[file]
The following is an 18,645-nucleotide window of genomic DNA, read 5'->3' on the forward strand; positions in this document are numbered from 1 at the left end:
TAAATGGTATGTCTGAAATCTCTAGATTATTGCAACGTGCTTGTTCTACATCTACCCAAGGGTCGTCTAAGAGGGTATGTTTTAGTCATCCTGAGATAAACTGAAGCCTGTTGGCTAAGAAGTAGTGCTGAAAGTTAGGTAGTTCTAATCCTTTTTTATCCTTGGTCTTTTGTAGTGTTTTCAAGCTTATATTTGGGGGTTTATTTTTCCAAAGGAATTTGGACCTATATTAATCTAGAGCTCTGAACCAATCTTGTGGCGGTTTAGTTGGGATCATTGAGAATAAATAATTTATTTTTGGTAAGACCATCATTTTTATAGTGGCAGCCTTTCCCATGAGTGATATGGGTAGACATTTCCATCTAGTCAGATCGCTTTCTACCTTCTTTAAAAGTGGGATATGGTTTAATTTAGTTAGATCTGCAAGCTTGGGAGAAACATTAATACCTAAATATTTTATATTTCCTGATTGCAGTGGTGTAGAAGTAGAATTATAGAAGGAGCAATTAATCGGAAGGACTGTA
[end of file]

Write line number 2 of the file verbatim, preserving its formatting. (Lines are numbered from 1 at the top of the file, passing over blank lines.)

TAAATGGTATGTCTGAAATCTCTAGATTATTGCAACGTGCTTGTTCTACATCTACCCAAGGGTCGTCTAAGAGGGTATGTTTTAGTCATCCTGAGATAAACTGAAGCCTGTTGGCTAAGAAGTAGTGCTGAAAGTTAGGTAGTTCTAATCCTTTTTTATCCTTGGTCTTTTGTAGTGTTTTCAAGCTTATATTTGGGGGTTTATTTTTCCAAAGGAATTTGGACCTATATTAATCTAGAGCTCTGAACCAATCTTGTGGCGGTTTAGTTGGGATCATTGAGAATAAATAATTTATTTTTGGTAAGACCATCATTTTTATAGTGGCAGCCTTTCCCATGAGTGATATGGGTAGACATTTCCATCTAGTCAGATCGCTTTCTACCTTCTTTAAAAGTGGGATATGGTTTAATTTAGTTAGATCTGCAAGCTTGGGAGAAACATTAATACCTAAATATTTTATATTTCCTGATTGCAGTGGTGTAGAAGTAGAATTATAGAAGGAGCAATTAATCGGAAGGACTGTA